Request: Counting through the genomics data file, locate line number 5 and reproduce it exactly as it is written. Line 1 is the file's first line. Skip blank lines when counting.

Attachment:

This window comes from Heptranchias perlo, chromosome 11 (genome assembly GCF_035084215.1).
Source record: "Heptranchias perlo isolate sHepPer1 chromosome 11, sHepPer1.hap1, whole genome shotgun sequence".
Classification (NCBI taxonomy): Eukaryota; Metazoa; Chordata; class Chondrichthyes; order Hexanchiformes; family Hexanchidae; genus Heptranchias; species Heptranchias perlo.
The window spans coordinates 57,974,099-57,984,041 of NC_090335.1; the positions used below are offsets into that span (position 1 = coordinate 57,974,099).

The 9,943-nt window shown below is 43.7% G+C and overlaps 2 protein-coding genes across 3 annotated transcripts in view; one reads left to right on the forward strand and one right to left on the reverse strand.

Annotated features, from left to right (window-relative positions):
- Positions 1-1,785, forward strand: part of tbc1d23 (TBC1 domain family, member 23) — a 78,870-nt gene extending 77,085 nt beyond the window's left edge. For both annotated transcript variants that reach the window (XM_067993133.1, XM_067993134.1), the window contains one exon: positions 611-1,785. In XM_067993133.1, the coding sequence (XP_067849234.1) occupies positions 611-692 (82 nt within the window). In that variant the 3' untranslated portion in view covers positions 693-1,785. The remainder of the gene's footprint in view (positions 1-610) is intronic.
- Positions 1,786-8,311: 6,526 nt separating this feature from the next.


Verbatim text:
The 9,943-nt window shown below is 43.7% G+C and overlaps 2 protein-coding genes across 3 annotated transcripts in view; one reads left to right on the forward strand and one right to left on the reverse strand.